Overview of Correlation
 What
is a Correlation?
 Correlation Coefficients
 Coefficient of Determination
 Test for Significance
 Correlation and Causality
 Partial and Part Correlations
What is a Correlation?
Degree of linear relationship between
 Each individual is measured on both
What is a Correlation?
 Comparison
of the way scores deviate
from their means on the two variables
 Standardized covariance
Cross-Product Deviation
Find the difference between each
person’s scores and the mean of the
variable (deviation).
 For each person, multiply the two
deviations together.
 Do the deviations tend to go in the
same direction?
Add up all the cross-product
deviations and average them.
 The more covariance, the more the two
variables go together, or co-vary.
 Covariance is not standardized, so it’s
hard to interpret.
Pearson r
 Standardized
 Used for two interval/ratio variables
 Varies from -1 to +1
Pearson r
Absolute value indicates strength of
 .1
- small
 .3 - medium
 .5 - large
Pearson r
Sign indicates direction of correlation
 Positive:
increases on one variable
correspond to increases on the other
 Negative: increases on one variable
correspond to decreases on the other
Other Correlation Coefficients
 Ordinal
Spearman rho or Kendall’s tau
 Dichotomous
variable with
interval/ratio variable
 Point
biserial r (discrete dichotomy)
 Biserial r (continuous dichotomy)
Other Correlation Coefficients
 Two
dichotomous variables
 Phi
About Dichotomous Variables
Dichotomous variables are usually at
the nominal level.
 Numbers are assigned to the two
categories in an arbitrary way.
 The way the numbers are assigned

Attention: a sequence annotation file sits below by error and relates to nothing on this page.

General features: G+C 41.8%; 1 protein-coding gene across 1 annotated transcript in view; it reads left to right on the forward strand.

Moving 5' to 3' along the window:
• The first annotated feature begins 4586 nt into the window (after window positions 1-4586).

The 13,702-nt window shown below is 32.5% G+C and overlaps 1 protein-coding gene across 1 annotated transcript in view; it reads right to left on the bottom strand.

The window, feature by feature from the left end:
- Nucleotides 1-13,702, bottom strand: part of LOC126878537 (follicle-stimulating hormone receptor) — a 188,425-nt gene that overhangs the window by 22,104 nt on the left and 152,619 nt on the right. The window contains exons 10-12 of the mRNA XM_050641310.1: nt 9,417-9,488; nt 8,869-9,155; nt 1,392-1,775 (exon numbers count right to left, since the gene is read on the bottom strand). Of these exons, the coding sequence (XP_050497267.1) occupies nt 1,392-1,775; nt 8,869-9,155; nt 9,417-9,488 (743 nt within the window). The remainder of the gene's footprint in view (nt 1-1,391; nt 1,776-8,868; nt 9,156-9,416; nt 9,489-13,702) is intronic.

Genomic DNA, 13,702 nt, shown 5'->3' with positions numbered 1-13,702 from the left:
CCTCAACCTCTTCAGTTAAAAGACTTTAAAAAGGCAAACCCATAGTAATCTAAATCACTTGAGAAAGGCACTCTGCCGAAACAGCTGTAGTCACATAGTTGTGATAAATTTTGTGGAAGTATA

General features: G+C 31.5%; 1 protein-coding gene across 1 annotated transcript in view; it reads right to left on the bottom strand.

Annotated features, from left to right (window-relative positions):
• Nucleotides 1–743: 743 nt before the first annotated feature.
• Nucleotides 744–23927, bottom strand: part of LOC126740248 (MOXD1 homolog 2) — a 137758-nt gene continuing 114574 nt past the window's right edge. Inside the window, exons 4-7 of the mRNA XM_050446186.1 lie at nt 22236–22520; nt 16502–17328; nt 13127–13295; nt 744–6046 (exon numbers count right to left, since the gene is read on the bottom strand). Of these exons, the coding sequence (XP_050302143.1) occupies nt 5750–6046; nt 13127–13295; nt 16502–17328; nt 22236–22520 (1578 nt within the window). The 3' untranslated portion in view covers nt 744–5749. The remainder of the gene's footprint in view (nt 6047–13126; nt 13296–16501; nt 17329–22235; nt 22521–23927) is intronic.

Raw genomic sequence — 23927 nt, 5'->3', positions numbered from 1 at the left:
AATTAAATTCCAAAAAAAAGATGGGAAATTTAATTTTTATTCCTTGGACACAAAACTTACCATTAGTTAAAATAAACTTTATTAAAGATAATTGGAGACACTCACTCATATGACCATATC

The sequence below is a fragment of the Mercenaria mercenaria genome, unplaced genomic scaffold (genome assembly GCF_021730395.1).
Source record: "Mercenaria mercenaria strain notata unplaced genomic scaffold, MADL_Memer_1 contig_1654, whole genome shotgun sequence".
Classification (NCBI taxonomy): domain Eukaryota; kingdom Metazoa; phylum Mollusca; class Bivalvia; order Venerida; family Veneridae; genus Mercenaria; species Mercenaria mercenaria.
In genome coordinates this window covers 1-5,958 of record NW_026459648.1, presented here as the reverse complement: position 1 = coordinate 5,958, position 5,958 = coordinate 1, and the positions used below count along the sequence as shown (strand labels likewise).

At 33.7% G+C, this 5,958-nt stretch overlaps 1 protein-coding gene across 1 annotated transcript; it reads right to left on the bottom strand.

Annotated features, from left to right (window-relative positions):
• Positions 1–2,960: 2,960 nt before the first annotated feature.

determines the sign of the correlation
Review Question!
How is covariance related to the
correlation coefficient?
Coefficient of Determination
Measures proportion of explained
variance in Y based on X
 r2
Testing r for Significance
Null hypothesis is usually that r is zero
in the population.
 One tailed vs. two-tailed
 Appropriate
types of data
 Independent observations
 Normal distributions
 Linear relationship
Example APA format
The Pearson r was computed between
rated enjoyment of frog legs and level
of neuroticism. The correlation was
statistically significant, r(58) = .28, p =
Review Question
If r = .28, then r2 = .08. What does the .08
Review Question!
If p = .03, what probability does the .03
represent? There is a 3% chance of…..?
Correlation and Causality
A correlation by itself does not show
that one variable causes the other.
 A correlation may be consistent with a
causal relationship.
The Third Variable Problem
A correlation between X and Y could
be caused by a third variable
influencing both X and Y.
The Directionality Problem
A correlation between X and Y could
be a result of X causing Y or Y causing
Partial Correlation
 Used
to “partial out” the effects of a third
variable (X2) on the relationship between X1
and Y
 Correlation between X1 and Y with the
influence of X2 removed from both X1 and Y
Partial r2
Interpreting Partial
 Compare
the simple bivariate
correlation to the partial correlation.
 If the partial correlation is lower, it
suggests that X2 is mediating the
relationship between X1 and Y.
Part Correlation
 Also
called: semi-partial correlation
 Correlation between X1 and Y with the
influence of X2 (and other predictor
variables) removed from just X1
 Indicates amount of unique variance in
Y explained by X1
 Used in Multiple Regression Analysis
Part r2
Partial r2
Choosing Stats
Patrons at a bar are randomly assigned to one
of three information conditions. In one
condition, they taste a beer without being given
any information about it. In a second condition,
they are told that it is an inexpensive brand of
beer. In a third condition, they are told that it is
an expensive brand of beer. Their ratings of the
taste quality are compared across the three

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